Romy Lawson is the Deputy-Vice-Chancellor (Education) at Murdoch University. She has been actively involved in teaching and learning development in higher education for over 20 years in both the UK and Australia. In 2013 she was awarded a National OLT Teaching Fellowship for work on Curriculum Design for Assuring Learning. Romy’s research has focused on constructive alignment in curriculum design; the effect of different assessment on student learning; leadership strategies for curriculum renewal; embedding professional learning in the curriculum; and the impact of professional development on teaching.
Embedding Employability into the Curriculum Transformation
This stream will address critical opportunities in employability development:
- Resourcing and supporting academic staff
- Understanding student development and graduate careers
- Forming partnerships with careers service professionals
- Rewriting the metrics for graduate success
- Operationalising institution-wide employability strategies
- Incorporating employability development success into academic career advancement
This session will be facilitated by Prof Dawn Bennet and Lorna Froud.
Dawn Bennett is John Curtin Distinguished Professor of Higher Education and Director of the Creative Workforce Initiative with Curtin University in Australia. Her research focus is enacting and enabling employability within higher education learning and teaching. This incorporates research on employability, identity development, graduate transition and graduate work, retaining a special interest on careers in the creative industries. A violist and a Principal Fellow of the Higher Education Academy, Dawn is also a National Senior Teaching Fellow and convener of the Australian Learning and Teaching Fellows’ network.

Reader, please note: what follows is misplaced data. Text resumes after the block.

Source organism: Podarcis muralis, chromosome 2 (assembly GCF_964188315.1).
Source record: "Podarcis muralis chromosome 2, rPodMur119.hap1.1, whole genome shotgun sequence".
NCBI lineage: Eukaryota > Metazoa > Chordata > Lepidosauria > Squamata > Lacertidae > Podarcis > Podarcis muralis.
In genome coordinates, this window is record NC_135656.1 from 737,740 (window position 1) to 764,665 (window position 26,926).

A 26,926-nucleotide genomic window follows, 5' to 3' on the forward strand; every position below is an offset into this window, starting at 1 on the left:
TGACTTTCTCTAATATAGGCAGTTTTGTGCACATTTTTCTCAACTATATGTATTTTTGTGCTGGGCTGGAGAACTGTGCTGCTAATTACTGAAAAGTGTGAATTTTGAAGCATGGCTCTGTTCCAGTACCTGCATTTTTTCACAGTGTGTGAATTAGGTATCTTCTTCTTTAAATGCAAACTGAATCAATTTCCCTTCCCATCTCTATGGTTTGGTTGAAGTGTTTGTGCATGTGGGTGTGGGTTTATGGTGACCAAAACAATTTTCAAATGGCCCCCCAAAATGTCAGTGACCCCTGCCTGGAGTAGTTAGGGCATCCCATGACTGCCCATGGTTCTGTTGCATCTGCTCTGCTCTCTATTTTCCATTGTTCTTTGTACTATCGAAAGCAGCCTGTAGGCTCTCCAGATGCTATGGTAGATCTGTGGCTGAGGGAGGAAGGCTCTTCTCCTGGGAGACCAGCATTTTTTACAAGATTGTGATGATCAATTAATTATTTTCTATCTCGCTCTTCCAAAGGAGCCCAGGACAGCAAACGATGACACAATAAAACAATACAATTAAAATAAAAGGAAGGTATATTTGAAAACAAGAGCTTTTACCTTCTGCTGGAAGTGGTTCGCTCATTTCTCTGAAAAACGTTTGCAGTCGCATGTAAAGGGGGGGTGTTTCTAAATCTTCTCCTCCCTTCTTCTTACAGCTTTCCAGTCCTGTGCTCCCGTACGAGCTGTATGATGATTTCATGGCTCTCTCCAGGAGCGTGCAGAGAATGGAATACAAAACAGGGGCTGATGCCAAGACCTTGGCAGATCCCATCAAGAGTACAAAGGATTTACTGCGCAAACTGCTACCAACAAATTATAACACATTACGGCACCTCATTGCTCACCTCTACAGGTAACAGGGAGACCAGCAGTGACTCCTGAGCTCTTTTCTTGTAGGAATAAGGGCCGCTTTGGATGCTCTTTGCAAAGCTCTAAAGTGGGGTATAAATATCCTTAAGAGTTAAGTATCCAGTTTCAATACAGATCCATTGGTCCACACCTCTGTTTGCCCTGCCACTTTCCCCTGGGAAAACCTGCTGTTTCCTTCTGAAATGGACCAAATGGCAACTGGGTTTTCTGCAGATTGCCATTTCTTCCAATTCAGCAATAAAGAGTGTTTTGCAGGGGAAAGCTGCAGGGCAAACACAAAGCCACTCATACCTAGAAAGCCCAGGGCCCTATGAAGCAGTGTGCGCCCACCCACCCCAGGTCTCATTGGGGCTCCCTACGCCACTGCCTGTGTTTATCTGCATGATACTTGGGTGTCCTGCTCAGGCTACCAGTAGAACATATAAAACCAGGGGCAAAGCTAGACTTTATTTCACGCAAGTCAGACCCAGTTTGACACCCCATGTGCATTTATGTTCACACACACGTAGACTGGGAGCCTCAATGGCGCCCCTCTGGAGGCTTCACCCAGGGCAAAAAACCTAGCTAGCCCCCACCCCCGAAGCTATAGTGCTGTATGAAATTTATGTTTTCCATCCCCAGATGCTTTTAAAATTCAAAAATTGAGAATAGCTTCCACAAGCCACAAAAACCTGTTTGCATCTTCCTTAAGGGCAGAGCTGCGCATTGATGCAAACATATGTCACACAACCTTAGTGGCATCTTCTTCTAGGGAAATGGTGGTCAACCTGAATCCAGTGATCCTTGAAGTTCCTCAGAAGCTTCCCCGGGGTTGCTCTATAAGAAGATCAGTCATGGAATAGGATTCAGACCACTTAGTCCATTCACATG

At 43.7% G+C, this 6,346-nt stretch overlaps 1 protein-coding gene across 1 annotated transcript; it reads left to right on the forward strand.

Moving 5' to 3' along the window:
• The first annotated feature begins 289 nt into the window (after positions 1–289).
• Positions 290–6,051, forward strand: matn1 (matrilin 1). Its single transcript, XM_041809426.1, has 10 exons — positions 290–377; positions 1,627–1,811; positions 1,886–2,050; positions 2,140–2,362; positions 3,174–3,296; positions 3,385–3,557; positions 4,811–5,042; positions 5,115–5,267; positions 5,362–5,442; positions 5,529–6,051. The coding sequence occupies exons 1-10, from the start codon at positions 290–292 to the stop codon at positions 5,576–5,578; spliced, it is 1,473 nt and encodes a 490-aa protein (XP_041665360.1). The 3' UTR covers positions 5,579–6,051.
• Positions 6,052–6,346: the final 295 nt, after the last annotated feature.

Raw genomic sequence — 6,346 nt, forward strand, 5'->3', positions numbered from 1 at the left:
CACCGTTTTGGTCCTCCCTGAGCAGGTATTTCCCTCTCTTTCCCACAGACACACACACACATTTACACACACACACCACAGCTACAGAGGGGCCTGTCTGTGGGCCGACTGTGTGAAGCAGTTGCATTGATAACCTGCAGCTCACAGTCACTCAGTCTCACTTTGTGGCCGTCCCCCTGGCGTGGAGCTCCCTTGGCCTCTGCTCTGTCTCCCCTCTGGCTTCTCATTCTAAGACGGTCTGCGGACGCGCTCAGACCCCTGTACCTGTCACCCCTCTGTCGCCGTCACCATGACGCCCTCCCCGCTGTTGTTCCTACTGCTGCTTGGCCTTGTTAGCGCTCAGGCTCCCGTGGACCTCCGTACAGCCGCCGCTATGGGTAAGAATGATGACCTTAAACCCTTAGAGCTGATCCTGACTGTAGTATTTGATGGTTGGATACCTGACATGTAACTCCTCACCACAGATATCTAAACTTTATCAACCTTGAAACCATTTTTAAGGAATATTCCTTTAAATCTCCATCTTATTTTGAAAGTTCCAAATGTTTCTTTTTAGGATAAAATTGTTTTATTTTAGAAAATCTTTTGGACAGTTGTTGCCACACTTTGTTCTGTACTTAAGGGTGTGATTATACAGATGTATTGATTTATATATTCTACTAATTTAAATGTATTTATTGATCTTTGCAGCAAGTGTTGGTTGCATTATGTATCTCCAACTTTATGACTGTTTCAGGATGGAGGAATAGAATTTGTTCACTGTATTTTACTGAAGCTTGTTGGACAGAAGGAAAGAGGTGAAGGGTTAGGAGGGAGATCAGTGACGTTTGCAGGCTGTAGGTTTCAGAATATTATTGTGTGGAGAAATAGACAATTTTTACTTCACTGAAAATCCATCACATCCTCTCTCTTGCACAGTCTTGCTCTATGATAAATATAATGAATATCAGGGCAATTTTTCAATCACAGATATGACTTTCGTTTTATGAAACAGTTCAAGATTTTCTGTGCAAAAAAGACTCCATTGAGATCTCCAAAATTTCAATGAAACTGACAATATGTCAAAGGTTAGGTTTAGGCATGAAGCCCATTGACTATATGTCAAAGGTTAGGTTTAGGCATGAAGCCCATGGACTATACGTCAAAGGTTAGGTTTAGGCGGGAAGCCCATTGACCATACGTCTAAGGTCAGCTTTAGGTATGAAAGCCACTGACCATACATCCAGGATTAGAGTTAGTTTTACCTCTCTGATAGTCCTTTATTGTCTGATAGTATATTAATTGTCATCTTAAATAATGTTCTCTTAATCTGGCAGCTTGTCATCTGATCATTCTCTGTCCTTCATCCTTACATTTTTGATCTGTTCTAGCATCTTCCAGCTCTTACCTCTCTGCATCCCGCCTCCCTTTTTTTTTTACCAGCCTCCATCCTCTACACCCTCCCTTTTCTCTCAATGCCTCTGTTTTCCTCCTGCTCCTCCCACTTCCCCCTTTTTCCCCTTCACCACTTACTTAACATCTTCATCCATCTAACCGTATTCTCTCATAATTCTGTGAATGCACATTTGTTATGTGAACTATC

Lorna Froud is the Director of Careers and Employability University of Reading UK. Lorna has spent 10 years building up and enlarging a careers service at Oxford Brookes University, and is now Director of Careers and Employability at the University of Reading. Her areas of expertise include career development, job-search process, educational guidance, psychometric test administration and interpretation, mentoring, liaison with employers and management of staff, budgets, developing University policies in the area of Careers Education Information and Guidance and achievement of national quality standards. Her role at the University of Reading is to implement a new employability strategy to engage more students with the employability agenda, ensure Reading students are equipped for life beyond university and increase the number of students taking up internships and work placements. For three years she was a Director of the Association of Graduate Careers Advisory Services (AGCAS). Her role on the Board had responsibility for developing and producing the wide range of careers resources available to all UK universities published by Graduate Prospects. She has represented AGCAS at many government consultations, for example in developing the national careers service. She has worked closely with members of the Association of Graduate Recruiters, including delivering master classes to members on how to work more effectively with university careers services.
Students Leading Curriculum Transformation
This stream will challenge the conventional roles of students as passive educational consumers to: